O’Driscoll, who has played with Mike Catt and worked with Andy Farrell, says the latter may be slightly on the back foot but will be given some leeway, albeit he and Ireland need success in the here and now. Nor can there be a cull of all the players who might not make the next World Cup, not least as “we don’t have eight or 10 ready-made replacements”.
“I think when you look at some of our best players coming to the winter of their career it creates a nervousness. Conor Murray, Johnny Sexton, Peter O’Mahony’s body looked pretty beaten up. But excitement comes with that opportunity of seeing more Joey Carbery, seeing more of whatever half-back comes in, seeing more of hopefully Dan Leavy getting back fit.”
Paul O’Connell has assured O’Driscoll that there’s a new wave of talent coming through the Munster academy, especially up front.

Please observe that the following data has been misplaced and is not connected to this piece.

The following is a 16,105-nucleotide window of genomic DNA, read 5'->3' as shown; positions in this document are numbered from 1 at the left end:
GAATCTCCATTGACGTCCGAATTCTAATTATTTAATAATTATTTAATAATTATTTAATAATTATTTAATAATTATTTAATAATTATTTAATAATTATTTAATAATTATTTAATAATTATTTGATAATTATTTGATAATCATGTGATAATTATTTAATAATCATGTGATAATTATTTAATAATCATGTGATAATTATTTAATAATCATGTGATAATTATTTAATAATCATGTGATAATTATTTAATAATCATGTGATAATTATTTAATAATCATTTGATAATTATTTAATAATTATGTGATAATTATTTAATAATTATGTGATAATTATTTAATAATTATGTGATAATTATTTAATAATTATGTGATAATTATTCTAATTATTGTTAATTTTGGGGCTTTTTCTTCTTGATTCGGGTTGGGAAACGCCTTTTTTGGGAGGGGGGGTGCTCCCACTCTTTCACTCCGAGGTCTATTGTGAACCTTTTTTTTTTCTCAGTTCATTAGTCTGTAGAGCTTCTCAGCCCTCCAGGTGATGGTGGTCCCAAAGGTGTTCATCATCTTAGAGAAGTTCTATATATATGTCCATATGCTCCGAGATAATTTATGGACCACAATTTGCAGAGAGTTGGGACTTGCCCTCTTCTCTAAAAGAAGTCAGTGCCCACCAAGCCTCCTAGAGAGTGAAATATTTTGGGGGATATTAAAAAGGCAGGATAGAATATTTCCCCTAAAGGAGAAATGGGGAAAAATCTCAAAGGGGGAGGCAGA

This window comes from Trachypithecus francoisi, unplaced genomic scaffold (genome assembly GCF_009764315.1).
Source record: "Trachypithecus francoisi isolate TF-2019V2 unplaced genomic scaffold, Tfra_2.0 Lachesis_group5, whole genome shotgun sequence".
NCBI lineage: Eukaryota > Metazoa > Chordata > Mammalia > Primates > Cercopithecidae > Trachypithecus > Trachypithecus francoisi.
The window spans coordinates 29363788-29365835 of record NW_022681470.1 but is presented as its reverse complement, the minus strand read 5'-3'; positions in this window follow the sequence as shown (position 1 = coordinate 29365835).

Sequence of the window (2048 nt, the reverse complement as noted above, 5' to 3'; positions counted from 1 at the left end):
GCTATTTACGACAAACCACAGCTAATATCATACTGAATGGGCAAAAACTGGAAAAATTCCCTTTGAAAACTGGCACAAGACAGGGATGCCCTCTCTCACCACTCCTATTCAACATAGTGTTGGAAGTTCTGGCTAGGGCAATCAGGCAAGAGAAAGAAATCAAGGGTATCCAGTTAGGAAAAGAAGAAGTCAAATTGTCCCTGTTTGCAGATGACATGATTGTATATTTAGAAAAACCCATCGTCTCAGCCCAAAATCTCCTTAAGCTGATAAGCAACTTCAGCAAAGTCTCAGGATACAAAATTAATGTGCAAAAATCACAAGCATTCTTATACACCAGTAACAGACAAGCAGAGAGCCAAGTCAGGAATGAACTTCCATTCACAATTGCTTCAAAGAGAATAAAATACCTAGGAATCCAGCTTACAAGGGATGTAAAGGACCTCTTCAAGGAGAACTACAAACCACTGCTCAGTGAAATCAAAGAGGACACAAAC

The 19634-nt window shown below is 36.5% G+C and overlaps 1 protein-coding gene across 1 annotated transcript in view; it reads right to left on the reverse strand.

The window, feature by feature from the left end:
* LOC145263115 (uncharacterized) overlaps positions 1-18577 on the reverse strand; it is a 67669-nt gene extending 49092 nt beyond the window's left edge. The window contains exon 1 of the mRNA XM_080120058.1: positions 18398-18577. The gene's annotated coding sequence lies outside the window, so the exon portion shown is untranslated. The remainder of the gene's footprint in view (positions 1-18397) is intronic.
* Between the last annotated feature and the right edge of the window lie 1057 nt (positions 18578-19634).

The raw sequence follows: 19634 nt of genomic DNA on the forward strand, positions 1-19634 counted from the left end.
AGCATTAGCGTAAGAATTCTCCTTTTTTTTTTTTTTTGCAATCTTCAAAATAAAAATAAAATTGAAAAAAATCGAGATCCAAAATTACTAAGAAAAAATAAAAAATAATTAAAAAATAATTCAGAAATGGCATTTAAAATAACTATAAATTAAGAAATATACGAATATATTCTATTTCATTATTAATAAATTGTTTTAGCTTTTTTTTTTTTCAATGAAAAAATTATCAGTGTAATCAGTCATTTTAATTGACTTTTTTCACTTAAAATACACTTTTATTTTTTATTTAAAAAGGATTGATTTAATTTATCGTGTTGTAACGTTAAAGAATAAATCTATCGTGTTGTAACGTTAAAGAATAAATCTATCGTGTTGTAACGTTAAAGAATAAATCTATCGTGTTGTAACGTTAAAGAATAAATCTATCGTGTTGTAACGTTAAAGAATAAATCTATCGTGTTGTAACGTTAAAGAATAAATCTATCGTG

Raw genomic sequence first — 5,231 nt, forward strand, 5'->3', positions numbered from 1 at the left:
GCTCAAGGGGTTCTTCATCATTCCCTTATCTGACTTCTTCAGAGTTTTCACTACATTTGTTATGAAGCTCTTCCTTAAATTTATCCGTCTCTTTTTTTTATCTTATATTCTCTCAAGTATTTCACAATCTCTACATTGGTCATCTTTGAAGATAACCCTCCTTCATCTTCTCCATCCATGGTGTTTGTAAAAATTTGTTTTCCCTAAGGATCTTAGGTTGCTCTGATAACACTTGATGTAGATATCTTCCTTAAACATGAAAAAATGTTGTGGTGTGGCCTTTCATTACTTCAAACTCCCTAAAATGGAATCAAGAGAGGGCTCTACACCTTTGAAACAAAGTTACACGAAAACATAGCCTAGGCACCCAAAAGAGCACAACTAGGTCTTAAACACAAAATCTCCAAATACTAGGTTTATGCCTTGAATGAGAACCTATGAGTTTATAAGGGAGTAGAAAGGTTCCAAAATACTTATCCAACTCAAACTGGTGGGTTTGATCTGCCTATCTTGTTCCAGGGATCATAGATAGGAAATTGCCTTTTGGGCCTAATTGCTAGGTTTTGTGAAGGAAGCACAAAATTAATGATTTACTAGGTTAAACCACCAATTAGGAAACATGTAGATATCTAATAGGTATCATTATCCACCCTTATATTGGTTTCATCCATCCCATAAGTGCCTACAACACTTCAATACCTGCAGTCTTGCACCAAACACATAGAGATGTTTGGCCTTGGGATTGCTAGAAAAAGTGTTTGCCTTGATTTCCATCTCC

“There is reason to have hope. But am I immediately expecting a bounce back? I think there’s going to be a bedding-in process,” said O’Driscoll, who would be well disposed toward giving James Ryan the captaincy at 23, the same age he first led Ireland, but was more inclined to wait a year or so, with Sexton assuming the mantle in the interim.
As for Sunday’s final, O’Driscoll says wryly: “I’ll get hung, drawn and quartered but for the first time I think it would be great if England won. I said it would be great if you could get an England-Wales final, just for the world order, and it’s brilliant that England have beaten New Zealand. I think that was important, and the manner in which they did it all the more so.
“But I think the way England have played and the way they’ve progressed, it would be good if they were able to play somewhat like that and deliver a performance that was worthy of world champions.”
“Huge credit to South Africa for managing to get to a World Cup final the way they have played but,” he added with a wry grin, “we are trying to promote the game.”